Let these climbing vine pictures serve to generate ideas for your own landscaping. Pictured here are various species of deciduous, flowering vines (whether annual or perennial). In addition to the climbing vine pictures, make use of the links provided to access resources with more detailed information. These pictures of vines should suggest to you many possible uses for them in the landscape, including for:
- Disguising unattractive fences
- Supplying fall color
- Adorning mailboxes and lampposts
- Rambling over stone walls
- "Roofing" a shade-giving arbor
Arctic kiwi vine (Actinidia kolomikta) or arctic kiwifruit vine lives up to its name, as it is hardy to -40 F.
Arctic kiwi vine is a twining vine, reaching heights of 10 feet or more. The main attraction for planting arctic kiwi vines in the landscape is their variegated leaves, a characteristic more prominent in the males—and in the spring season. Each leaf may contain the colors white, green and pink.
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Autumn Clematis Vines
"Autumn" clematis is so named because of the time of year in which it blooms.
And as you can see from the autumn clematis picture above, that blooming is a sight to behold! Its full common name is "sweet autumn clematis"—the "sweet" deriving from the sweetness of its flowers' fragrance.Continue to 2 of 13 below.
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Deadly Climber: Euonymus
There are many types of euonymus, such as Emerald Gaiety, and not all of them are climbing vines.
If you value a tree, don't let a climbing euonymus take hold on it: these vigorous vines will eventually cover so much of the tree's foliage as to impede photosynthesis.Continue to 3 of 13 below.
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Climbing Hydrangea Vines
There are tree and shrub forms of hydrangea, but here we see a climbing hydrangea vine.
Climbing hydrangea vines are valued as being one of the (relatively) few flowering vines that can tolerate shade.Continue to 4 of 13 below.
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Grapevine in Flower
Edible climbing vines include, of course, grapevines.
The picture above shows a wild grapevine in bloom. The sweet fragrance exuded by wild grapevines at harvest time to be truly one of the delights of autumn. The golden foliage is a nice addition to your fall landscaping, as well.Continue to 5 of 13 below.
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Honeysuckle VinesContinue to 6 of 13 below.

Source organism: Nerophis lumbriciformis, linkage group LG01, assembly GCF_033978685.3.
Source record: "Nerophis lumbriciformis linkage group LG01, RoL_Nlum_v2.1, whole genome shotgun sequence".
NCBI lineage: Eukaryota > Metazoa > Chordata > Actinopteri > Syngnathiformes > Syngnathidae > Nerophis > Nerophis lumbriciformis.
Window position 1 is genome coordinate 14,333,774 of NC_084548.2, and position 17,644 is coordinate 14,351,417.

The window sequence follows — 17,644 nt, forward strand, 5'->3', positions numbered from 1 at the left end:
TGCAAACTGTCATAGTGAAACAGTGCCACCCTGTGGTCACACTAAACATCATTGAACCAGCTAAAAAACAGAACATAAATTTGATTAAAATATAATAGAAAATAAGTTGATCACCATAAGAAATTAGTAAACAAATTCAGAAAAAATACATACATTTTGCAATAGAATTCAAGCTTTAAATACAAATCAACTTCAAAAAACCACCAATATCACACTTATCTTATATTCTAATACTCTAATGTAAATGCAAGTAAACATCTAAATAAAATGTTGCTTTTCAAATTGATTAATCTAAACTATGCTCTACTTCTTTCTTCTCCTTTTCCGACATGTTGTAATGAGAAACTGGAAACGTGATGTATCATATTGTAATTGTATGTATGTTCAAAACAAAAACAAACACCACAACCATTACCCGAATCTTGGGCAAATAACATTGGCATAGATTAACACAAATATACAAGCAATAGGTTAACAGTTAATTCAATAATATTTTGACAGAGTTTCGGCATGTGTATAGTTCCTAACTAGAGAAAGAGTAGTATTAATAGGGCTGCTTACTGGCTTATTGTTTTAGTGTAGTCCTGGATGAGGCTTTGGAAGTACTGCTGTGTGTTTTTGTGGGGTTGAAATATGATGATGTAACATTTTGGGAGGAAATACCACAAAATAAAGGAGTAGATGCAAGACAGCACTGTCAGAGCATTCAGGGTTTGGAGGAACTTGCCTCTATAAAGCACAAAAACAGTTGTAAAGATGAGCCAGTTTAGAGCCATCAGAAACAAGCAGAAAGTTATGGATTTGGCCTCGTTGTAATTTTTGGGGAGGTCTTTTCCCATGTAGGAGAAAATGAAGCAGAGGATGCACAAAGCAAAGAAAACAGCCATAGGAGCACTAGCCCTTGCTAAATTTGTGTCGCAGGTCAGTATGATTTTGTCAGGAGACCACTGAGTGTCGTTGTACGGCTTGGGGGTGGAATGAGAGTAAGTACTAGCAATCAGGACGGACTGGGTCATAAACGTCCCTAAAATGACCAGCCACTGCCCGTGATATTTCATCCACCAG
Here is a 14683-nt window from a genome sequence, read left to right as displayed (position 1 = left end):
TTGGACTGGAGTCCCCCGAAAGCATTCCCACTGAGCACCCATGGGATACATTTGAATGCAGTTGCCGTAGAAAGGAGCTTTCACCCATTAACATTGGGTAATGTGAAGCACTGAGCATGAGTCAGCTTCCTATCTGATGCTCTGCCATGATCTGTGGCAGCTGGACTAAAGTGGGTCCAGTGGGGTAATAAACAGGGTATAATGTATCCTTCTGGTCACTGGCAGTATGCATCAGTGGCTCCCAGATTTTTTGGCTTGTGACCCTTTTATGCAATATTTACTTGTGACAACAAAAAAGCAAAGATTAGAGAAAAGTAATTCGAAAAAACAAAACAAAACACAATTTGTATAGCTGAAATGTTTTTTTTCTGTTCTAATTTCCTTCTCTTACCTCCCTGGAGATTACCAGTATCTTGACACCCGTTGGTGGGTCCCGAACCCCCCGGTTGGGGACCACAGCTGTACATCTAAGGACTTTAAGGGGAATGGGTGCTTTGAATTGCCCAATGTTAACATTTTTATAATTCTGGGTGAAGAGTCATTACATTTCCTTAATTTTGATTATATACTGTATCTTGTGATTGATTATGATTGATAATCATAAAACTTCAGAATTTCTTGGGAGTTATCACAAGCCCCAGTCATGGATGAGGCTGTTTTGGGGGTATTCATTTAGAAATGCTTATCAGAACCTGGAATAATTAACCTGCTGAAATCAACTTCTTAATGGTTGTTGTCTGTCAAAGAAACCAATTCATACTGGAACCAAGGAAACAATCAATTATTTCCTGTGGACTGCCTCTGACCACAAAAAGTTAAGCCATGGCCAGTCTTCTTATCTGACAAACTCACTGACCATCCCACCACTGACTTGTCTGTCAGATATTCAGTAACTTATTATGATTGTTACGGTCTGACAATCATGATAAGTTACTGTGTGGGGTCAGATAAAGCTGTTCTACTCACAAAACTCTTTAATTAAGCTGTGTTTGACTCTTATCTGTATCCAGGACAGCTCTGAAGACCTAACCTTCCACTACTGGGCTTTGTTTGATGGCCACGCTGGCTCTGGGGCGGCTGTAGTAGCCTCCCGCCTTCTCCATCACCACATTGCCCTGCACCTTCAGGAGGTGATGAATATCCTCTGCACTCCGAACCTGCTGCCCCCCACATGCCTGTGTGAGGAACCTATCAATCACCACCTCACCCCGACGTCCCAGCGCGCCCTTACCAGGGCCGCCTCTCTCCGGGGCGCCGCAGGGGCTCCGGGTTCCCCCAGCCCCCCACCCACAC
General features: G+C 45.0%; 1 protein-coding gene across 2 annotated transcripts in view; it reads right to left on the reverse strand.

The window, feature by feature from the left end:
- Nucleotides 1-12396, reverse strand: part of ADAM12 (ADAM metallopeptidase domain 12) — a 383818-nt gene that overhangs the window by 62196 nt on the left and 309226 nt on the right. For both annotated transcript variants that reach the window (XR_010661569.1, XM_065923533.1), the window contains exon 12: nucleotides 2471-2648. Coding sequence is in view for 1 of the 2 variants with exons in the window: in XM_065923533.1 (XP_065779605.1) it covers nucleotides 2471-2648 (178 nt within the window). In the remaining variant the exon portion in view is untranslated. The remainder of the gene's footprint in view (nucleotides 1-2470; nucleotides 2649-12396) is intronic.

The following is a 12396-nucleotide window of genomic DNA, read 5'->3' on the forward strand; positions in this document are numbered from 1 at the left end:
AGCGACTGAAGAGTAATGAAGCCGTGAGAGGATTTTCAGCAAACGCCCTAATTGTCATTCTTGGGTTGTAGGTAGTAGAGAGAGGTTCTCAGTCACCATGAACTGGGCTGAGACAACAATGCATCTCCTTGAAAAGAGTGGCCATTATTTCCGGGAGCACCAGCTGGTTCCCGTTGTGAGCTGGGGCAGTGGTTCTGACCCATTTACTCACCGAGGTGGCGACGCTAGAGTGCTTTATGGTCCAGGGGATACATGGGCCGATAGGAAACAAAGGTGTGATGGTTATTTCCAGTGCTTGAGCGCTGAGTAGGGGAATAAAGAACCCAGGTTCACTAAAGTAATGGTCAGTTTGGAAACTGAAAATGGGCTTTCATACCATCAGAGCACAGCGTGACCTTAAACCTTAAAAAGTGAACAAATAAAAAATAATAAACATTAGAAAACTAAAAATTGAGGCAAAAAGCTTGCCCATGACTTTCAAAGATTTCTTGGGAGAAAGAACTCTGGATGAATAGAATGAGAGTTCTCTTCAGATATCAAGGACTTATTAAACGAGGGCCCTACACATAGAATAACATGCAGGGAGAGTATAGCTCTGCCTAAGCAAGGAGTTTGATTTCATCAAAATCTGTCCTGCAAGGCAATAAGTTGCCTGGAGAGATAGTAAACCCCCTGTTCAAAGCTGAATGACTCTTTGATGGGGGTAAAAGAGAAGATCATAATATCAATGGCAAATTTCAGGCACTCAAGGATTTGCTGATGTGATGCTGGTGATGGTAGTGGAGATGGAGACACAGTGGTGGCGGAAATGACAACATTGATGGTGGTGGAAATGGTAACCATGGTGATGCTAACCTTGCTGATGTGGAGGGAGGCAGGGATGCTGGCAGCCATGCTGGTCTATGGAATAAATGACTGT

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Jackman Clematis Vines
Jackman clematis vines are among the most popular types of clematis. The picture above of Jackman clematis flowers tells you why.Continue to 7 of 13 below.
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Purple Morning Glory
Morning glory vines are annuals. But what they lack in longevity, they make up for in beauty. Morning glories reseed, so, in a sense, they still offer you a "perennial experience," even though they are not technically perennials.Continue to 8 of 13 below.
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Sweet Pea Vines
Like morning glories, sweet pea vines are annuals—well, sometimes. That is, there are two types: Lathyrus latifolius, a herbaceous perennial, and Lathyrus odoratus, an annual. As you may have guessed from the annual version's specific epithet, odoratus, it sometimes bears fragrant flowers.
One use for these climbers is disguising chain-link fencing. Another idea is to build a lattice screen and let the plants climb up it to create a more ornamental feature. Climbing is accomplished via tendrils. They can grow as high as eight feet.Continue to 9 of 13 below.
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Like honeysuckle vines, trumpet vines (or "trumpet creeper vines") are hummingbird magnets.
However, trumpet vines are high-maintenance plants. They're very invasive, so they must constantly be kept in check.Continue to 10 of 13 below.
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Japanese and Chinese wisteria vines are beautiful, no doubt.
But for denizens of North America, we recommend American wisteria vines. Not only are the latter less invasive plants, but they also bloom more quickly.Continue to 11 of 13 below.
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If you're not careful, you could mistake young Boston ivy for poison ivy.
The "leaflets 3" rhyme that helps you remember what poison ivy looks like is helpful, but not of much use against Boston ivy, before the leaves of the latter mature. Young Boston ivy can also have "leaflets 3." Once it matures, however, Boston ivy bears simple leaves, as distinct from the compound leaves of poison ivy.Continue to 12 of 13 below.
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Virginia Creeper Vines
Virginia creeper vines are ubiquitous in the wild in eastern North America.
The photo above shows the autumn foliage of Virginia creeper vines. The autumn foliage of Virginia creeper varies, but it is often red or reddish-orange.Continue to 13 of 13 below.
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